How to safely store chemicals


Not only is clean and organized storage paramount to running an efficient lab or production space, but safety depends on it when working with chemicals. 

By sorting your chemical materials into specific groupings, you can build confidence  knowing that your staff will not run into harmful situations when an inevitable spill or accident occurs. 

It all starts with determining what kind of chemical storage cabinet your lab needs, as well as the quantity of materials you are looking to keep on hand. Of course, the proper safety equipment for handling hazardous materials is necessary, such as proper gloves, protective wear, and any pouring or chemical safe pumps. For more information about gloves and safety equipment check here.

Choosing a chemical storage cabinet

When selecting a chemical storage cabinet, it is important to know the hazard class of the chemicals you will be storing. All chemical storage containers should meet a set of specific requirements, which are outlined by industry standards. 

It’s best to carefully manage the amount of hazardous chemicals on hand, keeping cabinets organized and not over packed. Each facility may have unique storage limitations based on fire codes,and must be evaluated based on your location. 

Flammable storage cabinets

These cabinets are designed to contain flammable materials and slow the spread of fire towards the materials in the cabinet. Flammable storage cabinets must meet the standards of various certifications, such as OSHA, NFPA, IFC, CSA, IOSH, NEBOSH, and UL.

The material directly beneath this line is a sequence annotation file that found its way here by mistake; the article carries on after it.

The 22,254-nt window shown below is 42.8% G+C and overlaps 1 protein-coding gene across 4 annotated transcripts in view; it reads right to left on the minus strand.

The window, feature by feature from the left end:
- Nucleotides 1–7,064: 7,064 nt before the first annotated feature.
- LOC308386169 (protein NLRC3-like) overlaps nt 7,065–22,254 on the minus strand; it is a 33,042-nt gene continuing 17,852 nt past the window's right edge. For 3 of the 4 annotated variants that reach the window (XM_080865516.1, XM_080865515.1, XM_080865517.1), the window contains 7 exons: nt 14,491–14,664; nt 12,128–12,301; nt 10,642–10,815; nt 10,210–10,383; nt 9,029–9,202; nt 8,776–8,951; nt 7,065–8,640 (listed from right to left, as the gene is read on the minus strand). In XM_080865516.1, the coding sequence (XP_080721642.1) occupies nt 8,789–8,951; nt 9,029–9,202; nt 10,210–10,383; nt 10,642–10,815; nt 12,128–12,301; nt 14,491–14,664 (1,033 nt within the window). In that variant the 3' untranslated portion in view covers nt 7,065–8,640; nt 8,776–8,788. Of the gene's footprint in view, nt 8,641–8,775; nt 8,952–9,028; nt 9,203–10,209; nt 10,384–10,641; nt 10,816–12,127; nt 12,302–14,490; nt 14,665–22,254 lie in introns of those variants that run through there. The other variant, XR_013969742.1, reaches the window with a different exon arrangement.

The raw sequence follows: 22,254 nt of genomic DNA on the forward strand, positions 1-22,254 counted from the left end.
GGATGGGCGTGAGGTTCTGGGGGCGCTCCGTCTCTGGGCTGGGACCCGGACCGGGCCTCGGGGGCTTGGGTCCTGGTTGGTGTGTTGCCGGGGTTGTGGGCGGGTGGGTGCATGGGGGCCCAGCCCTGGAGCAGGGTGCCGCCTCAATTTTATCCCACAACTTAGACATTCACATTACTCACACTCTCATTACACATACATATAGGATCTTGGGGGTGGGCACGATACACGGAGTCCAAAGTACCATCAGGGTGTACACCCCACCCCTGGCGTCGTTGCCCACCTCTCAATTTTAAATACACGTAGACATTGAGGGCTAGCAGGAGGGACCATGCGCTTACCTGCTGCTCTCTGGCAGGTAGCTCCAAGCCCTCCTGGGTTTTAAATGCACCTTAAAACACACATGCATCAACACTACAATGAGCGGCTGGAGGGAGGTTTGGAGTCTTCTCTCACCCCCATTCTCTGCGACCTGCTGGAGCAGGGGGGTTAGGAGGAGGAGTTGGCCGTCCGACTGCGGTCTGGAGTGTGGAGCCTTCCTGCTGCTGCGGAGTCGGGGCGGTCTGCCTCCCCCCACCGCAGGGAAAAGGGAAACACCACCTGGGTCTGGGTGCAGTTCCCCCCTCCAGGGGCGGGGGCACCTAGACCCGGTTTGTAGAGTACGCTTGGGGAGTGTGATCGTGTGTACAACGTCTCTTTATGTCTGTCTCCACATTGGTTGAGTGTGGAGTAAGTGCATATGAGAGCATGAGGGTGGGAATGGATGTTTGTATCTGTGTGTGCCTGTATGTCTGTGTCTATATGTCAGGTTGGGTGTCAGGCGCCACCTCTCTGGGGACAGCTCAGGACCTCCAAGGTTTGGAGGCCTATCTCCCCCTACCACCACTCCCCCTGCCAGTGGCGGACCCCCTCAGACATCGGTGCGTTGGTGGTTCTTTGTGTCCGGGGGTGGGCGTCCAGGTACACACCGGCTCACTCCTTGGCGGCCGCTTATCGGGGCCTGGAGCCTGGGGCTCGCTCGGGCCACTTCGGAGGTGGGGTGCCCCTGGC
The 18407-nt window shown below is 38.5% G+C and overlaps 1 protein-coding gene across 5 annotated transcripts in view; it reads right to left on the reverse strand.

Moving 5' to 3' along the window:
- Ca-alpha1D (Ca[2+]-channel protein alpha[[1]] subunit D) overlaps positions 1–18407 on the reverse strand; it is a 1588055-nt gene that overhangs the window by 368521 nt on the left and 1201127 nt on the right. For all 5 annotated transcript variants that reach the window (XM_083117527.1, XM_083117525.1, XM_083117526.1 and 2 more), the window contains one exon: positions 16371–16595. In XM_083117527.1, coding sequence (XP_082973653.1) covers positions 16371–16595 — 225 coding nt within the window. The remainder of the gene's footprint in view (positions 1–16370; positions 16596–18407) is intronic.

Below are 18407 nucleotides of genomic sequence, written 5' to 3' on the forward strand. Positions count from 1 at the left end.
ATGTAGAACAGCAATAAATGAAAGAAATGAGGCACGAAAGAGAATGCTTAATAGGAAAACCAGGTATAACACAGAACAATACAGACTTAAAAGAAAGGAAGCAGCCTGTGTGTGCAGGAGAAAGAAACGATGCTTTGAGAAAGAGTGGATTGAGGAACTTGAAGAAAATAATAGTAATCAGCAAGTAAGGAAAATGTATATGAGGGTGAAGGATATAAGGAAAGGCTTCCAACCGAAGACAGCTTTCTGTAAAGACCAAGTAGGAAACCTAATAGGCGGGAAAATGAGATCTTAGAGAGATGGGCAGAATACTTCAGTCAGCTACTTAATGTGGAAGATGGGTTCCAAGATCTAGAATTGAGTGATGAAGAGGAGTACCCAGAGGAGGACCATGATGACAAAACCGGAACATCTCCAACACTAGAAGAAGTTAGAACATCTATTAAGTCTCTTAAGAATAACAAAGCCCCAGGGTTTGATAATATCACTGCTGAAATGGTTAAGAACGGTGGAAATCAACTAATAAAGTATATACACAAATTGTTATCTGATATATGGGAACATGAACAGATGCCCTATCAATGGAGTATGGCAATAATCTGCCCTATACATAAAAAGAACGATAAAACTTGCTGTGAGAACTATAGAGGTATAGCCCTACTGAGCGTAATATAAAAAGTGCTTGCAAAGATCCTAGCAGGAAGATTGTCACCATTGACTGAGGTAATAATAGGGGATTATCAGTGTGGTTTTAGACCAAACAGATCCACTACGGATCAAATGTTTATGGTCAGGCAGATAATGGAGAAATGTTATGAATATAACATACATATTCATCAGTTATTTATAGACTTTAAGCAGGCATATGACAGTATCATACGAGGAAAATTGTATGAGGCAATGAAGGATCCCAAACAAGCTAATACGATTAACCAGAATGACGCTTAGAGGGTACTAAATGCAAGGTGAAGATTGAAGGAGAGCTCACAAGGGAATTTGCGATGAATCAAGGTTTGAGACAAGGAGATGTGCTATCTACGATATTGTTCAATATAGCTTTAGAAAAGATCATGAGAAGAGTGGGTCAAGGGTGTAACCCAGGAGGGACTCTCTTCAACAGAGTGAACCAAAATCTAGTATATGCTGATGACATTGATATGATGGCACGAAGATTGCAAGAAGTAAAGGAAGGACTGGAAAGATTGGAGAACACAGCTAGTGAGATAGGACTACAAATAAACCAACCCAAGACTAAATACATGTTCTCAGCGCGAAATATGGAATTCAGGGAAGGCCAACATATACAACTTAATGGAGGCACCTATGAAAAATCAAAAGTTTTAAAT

Flammable chemical cabinets are built with self-closing doors and do not require any ventilation. These design elements are intended to maintain the safety performance of the cabinet in the presence of a fire.

Safety cans

A safety can holds up to 5 gallons (20 liters) of hazardous liquid. They are designed with a strainer in each fill-and-pour opening as well as a spring-closing lid and spout cover, providing a means to relieve internal pressure when exposed to heat or fire.

These safety containers should be UL, OSHA, FM, NEBOSH, and NFPA approved.


Corrosive storage cabinets

Unlike the previous two storage containers, a corrosive storage cabinet does not necessarily have specific regulatory requirements. They are intended to resist corrosion, often built with polyethylene or steel with corrosion-resistant coating.

It is possible to find a cabinet that meets both flame and corrosion requirements, which can come in handy if you have any chemicals with multiple hazard classifications.

In some situations, a wooden cabinet will meet the standards for resisting corrosion. However, these cabinets cannot be used for oxidizing acids, like nitric acid.

Venting of corrosive cabinets can be preferred when storing volatile corrosives (like hydrochloric acid). In this case, it is recommended to have sufficient ventilation via fume hoods to avoid any toxicity or unsafe exposure.

Separating chemicals

To avoid unintended reactions, it is critical to separate chemicals based on their specific hazard classifications.

It is good practice to store flammable chemicals in their own designated containers, especially keeping oxidizers away from combustibles. It is also key to keep corrosives away from substances that may react with and release toxic or flammable vapors. Segregating acids will help avoid any unwanted interactions.

Some recommended categories to utilize when sorting and storing chemicals:

  • Pyrophorics
  • Water reactives
  • Flammables
  • Corrosives
  • Oxidizers
  • Toxics

Other types of materials that require more strict storage requirements:

  • Explosives
  • Compressed gasses
  • Cryogens

Lab Safety Supplies

For more information on laboratory safety products and resources, visit our lab safety supply page.


Want to search for a chemical by molecular structure? Check out our resources on our Chemicals page where you can search our database here. Select from respected chemical supply brands and browse for unique compounds using our Chemical Structure Search.